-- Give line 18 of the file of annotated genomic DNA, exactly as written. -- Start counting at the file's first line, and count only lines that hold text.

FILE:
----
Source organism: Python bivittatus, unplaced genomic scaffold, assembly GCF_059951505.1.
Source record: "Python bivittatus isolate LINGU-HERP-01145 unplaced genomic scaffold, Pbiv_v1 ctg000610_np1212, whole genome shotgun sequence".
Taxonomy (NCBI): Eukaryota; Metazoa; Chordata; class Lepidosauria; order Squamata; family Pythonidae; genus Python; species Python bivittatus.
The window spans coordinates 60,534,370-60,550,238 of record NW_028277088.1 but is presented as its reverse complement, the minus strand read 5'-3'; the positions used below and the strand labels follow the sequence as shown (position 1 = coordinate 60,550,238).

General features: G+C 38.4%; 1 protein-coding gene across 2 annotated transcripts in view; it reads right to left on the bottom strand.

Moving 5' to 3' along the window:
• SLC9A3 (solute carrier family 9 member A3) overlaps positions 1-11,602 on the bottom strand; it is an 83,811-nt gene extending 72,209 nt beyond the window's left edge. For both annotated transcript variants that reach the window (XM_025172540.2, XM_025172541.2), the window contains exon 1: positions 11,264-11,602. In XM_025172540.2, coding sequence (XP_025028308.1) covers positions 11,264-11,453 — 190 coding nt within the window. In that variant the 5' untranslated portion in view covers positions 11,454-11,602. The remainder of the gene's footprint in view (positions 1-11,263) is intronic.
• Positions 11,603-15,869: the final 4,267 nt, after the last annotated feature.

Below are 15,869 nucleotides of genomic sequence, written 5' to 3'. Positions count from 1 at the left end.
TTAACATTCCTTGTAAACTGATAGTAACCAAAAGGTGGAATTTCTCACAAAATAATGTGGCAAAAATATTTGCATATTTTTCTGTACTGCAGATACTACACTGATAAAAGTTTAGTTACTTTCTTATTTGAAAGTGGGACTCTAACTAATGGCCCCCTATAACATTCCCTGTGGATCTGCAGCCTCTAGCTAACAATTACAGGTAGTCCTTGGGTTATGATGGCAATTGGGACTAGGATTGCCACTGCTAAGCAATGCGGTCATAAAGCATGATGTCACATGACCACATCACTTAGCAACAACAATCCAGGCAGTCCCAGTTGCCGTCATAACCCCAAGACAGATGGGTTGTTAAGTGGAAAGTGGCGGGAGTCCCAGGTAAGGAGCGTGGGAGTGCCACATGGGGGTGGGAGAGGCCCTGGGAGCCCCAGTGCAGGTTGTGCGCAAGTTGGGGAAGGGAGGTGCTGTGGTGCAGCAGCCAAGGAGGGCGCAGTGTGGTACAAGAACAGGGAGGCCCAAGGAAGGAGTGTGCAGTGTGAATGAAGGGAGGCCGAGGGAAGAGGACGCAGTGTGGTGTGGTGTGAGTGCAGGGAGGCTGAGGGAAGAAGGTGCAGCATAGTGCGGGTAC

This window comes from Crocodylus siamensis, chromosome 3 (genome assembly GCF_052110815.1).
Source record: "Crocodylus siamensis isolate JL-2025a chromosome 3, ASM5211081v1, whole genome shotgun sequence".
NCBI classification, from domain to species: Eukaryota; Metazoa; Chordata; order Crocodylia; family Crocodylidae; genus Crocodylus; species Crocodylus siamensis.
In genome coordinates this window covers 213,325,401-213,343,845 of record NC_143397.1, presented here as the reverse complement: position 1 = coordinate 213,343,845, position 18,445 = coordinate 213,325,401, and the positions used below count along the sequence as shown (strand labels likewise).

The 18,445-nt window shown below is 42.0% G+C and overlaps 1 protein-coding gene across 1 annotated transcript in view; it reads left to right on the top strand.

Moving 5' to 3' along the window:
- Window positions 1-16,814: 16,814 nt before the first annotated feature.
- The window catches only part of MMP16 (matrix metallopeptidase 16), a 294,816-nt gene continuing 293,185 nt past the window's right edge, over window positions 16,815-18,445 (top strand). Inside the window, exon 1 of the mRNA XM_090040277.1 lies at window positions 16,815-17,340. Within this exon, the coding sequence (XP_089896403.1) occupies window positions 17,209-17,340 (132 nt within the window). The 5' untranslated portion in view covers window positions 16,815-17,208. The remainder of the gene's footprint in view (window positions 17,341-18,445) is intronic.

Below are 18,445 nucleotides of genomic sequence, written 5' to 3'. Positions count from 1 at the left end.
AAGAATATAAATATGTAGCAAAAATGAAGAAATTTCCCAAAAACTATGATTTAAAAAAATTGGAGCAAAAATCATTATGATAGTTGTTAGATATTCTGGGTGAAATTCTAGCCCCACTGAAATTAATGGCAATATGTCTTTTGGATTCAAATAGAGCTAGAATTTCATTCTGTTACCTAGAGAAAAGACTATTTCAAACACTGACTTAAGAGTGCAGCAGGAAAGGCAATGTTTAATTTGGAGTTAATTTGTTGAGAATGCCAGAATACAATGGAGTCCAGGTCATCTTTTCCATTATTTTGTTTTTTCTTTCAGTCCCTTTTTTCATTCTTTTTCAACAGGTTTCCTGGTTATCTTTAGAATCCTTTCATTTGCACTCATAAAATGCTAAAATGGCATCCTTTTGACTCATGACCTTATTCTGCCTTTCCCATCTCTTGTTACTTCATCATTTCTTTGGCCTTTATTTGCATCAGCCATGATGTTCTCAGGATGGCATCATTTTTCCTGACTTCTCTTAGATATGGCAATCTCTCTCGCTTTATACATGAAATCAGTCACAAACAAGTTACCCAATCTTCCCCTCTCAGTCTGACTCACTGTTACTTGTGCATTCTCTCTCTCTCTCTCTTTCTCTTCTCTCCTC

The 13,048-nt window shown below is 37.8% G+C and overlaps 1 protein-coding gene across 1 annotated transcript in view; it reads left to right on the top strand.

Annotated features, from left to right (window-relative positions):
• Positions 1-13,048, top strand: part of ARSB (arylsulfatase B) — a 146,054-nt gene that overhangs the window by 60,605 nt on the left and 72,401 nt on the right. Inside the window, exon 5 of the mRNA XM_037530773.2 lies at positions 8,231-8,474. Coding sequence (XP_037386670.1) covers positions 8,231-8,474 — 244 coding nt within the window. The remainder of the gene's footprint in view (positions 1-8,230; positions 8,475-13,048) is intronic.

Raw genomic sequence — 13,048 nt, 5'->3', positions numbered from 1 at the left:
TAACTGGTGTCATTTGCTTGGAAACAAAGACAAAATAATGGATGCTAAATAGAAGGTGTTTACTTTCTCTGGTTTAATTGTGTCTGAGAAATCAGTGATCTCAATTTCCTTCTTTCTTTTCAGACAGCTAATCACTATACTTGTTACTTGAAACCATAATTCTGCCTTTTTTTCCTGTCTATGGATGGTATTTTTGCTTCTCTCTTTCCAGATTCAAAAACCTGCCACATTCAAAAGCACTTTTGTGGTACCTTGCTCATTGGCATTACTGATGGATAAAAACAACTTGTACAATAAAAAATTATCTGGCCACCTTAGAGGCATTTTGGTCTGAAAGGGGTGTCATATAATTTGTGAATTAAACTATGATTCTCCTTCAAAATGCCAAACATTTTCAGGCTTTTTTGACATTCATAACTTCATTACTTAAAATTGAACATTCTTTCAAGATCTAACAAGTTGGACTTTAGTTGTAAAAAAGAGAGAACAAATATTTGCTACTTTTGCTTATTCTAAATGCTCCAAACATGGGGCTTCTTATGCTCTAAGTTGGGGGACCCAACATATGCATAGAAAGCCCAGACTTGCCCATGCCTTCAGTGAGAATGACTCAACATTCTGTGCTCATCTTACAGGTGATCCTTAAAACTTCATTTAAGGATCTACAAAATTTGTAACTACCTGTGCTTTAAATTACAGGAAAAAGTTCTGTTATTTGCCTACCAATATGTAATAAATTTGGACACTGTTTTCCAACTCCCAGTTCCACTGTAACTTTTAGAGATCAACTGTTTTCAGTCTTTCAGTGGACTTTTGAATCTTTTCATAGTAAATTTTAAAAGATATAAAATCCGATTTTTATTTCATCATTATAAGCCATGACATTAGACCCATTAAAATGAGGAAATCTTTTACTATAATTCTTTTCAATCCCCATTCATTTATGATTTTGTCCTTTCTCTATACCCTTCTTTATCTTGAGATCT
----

- The window catches only part of MMP16 (matrix metallopeptidase 16), a 294,816-nt gene continuing 293,185 nt past the window's right edge, over window positions 16,815-18,445 (top strand). Inside the window, exon 1 of the mRNA XM_090040277.1 lies at window positions 16,815-17,340. Within this exon, the coding sequence (XP_089896403.1) occupies window positions 17,209-17,340 (132 nt within the window). The 5' untranslated portion in view covers window positions 16,815-17,208. The remainder of the gene's footprint in view (window positions 17,341-18,445) is intronic.